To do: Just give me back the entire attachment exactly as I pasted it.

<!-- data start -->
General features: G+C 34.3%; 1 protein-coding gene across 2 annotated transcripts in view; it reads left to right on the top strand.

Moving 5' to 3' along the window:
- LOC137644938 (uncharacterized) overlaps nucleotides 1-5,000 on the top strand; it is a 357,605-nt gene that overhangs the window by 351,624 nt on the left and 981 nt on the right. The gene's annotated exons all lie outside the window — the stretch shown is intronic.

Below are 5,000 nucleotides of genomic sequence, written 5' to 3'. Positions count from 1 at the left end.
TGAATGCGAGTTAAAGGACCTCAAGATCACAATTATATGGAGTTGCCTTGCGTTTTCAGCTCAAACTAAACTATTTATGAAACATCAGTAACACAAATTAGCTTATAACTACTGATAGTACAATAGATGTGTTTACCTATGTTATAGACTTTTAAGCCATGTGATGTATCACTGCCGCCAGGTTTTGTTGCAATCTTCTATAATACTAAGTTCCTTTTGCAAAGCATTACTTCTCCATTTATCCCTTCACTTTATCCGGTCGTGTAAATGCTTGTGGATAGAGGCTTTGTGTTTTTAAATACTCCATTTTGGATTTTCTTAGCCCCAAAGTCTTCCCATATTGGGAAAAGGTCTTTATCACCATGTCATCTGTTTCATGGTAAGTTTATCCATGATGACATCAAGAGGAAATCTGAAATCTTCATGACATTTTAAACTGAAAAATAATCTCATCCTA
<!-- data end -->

General features: G+C 34.3%; 1 protein-coding gene across 2 annotated transcripts in view; it reads left to right on the top strand.

Moving 5' to 3' along the window:
- LOC137644938 (uncharacterized) overlaps nucleotides 1-5,000 on the top strand; it is a 357,605-nt gene that overhangs the window by 351,624 nt on the left and 981 nt on the right. The gene's annotated exons all lie outside the window — the stretch shown is intronic.

Below are 5,000 nucleotides of genomic sequence, written 5' to 3'. Positions count from 1 at the left end.
TGAATGCGAGTTAAAGGACCTCAAGATCACAATTATATGGAGTTGCCTTGCGTTTTCAGCTCAAACTAAACTATTTATGAAACATCAGTAACACAAATTAGCTTATAACTACTGATAGTACAATAGATGTGTTTACCTATGTTATAGACTTTTAAGCCATGTGATGTATCACTGCCGCCAGGTTTTGTTGCAATCTTCTATAATACTAAGTTCCTTTTGCAAAGCATTACTTCTCCATTTATCCCTTCACTTTATCCGGTCGTGTAAATGCTTGTGGATAGAGGCTTTGTGTTTTTAAATACTCCATTTTGGATTTTCTTAGCCCCAAAGTCTTCCCATATTGGGAAAAGGTCTTTATCACCATGTCATCTGTTTCATGGTAAGTTTATCCATGATGACATCAAGAGGAAATCTGAAATCTTCATGACATTTTAAACTGAAAAATAATCTCATCCTA